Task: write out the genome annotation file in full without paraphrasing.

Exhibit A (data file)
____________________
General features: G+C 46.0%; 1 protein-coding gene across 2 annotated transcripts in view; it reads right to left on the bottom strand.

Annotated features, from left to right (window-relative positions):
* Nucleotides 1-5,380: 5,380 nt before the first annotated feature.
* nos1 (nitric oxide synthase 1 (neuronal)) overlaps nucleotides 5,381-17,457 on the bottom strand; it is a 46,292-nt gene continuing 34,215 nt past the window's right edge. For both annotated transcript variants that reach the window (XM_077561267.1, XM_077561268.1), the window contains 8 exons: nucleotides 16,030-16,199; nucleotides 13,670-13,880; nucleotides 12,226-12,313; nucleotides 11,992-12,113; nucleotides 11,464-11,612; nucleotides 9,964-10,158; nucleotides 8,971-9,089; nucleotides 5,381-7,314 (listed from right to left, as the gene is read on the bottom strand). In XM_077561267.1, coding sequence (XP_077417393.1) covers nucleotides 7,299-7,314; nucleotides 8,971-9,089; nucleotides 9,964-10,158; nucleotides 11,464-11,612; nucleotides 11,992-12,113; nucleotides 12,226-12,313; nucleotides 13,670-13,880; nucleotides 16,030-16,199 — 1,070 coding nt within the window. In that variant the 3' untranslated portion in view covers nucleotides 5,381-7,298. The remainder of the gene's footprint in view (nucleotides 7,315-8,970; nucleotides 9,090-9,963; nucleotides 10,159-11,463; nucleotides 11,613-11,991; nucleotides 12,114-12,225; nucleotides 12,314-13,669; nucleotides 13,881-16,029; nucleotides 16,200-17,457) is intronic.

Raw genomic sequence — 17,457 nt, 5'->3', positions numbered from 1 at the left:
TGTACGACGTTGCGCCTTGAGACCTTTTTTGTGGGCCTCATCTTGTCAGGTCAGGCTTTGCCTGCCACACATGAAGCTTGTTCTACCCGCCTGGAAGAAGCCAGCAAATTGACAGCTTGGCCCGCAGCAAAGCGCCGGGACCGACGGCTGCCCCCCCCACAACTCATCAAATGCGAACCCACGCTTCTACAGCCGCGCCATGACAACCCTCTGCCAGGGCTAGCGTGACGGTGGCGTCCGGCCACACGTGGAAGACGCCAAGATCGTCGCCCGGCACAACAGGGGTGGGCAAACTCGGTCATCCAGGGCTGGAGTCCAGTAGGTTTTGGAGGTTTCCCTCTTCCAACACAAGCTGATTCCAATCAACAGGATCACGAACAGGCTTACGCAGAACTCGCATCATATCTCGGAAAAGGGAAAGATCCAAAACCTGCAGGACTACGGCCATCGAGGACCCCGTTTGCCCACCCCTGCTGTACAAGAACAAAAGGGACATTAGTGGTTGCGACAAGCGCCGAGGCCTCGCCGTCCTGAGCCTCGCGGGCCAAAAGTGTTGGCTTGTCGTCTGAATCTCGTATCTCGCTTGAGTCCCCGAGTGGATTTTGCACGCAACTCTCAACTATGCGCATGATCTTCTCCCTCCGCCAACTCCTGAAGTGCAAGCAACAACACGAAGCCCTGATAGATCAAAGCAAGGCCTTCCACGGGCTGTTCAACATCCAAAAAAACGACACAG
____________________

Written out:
General features: G+C 46.0%; 1 protein-coding gene across 2 annotated transcripts in view; it reads right to left on the bottom strand.

Annotated features, from left to right (window-relative positions):
* Nucleotides 1-5,380: 5,380 nt before the first annotated feature.
* nos1 (nitric oxide synthase 1 (neuronal)) overlaps nucleotides 5,381-17,457 on the bottom strand; it is a 46,292-nt gene continuing 34,215 nt past the window's right edge. For both annotated transcript variants that reach the window (XM_077561267.1, XM_077561268.1), the window contains 8 exons: nucleotides 16,030-16,199; nucleotides 13,670-13,880; nucleotides 12,226-12,313; nucleotides 11,992-12,113; nucleotides 11,464-11,612; nucleotides 9,964-10,158; nucleotides 8,971-9,089; nucleotides 5,381-7,314 (listed from right to left, as the gene is read on the bottom strand). In XM_077561267.1, coding sequence (XP_077417393.1) covers nucleotides 7,299-7,314; nucleotides 8,971-9,089; nucleotides 9,964-10,158; nucleotides 11,464-11,612; nucleotides 11,992-12,113; nucleotides 12,226-12,313; nucleotides 13,670-13,880; nucleotides 16,030-16,199 — 1,070 coding nt within the window. In that variant the 3' untranslated portion in view covers nucleotides 5,381-7,298. The remainder of the gene's footprint in view (nucleotides 7,315-8,970; nucleotides 9,090-9,963; nucleotides 10,159-11,463; nucleotides 11,613-11,991; nucleotides 12,114-12,225; nucleotides 12,314-13,669; nucleotides 13,881-16,029; nucleotides 16,200-17,457) is intronic.

Raw genomic sequence — 17,457 nt, 5'->3', positions numbered from 1 at the left:
TGTACGACGTTGCGCCTTGAGACCTTTTTTGTGGGCCTCATCTTGTCAGGTCAGGCTTTGCCTGCCACACATGAAGCTTGTTCTACCCGCCTGGAAGAAGCCAGCAAATTGACAGCTTGGCCCGCAGCAAAGCGCCGGGACCGACGGCTGCCCCCCCCACAACTCATCAAATGCGAACCCACGCTTCTACAGCCGCGCCATGACAACCCTCTGCCAGGGCTAGCGTGACGGTGGCGTCCGGCCACACGTGGAAGACGCCAAGATCGTCGCCCGGCACAACAGGGGTGGGCAAACTCGGTCATCCAGGGCTGGAGTCCAGTAGGTTTTGGAGGTTTCCCTCTTCCAACACAAGCTGATTCCAATCAACAGGATCACGAACAGGCTTACGCAGAACTCGCATCATATCTCGGAAAAGGGAAAGATCCAAAACCTGCAGGACTACGGCCATCGAGGACCCCGTTTGCCCACCCCTGCTGTACAAGAACAAAAGGGACATTAGTGGTTGCGACAAGCGCCGAGGCCTCGCCGTCCTGAGCCTCGCGGGCCAAAAGTGTTGGCTTGTCGTCTGAATCTCGTATCTCGCTTGAGTCCCCGAGTGGATTTTGCACGCAACTCTCAACTATGCGCATGATCTTCTCCCTCCGCCAACTCCTGAAGTGCAAGCAACAACACGAAGCCCTGATAGATCAAAGCAAGGCCTTCCACGGGCTGTTCAACATCCAAAAAAACGACACAG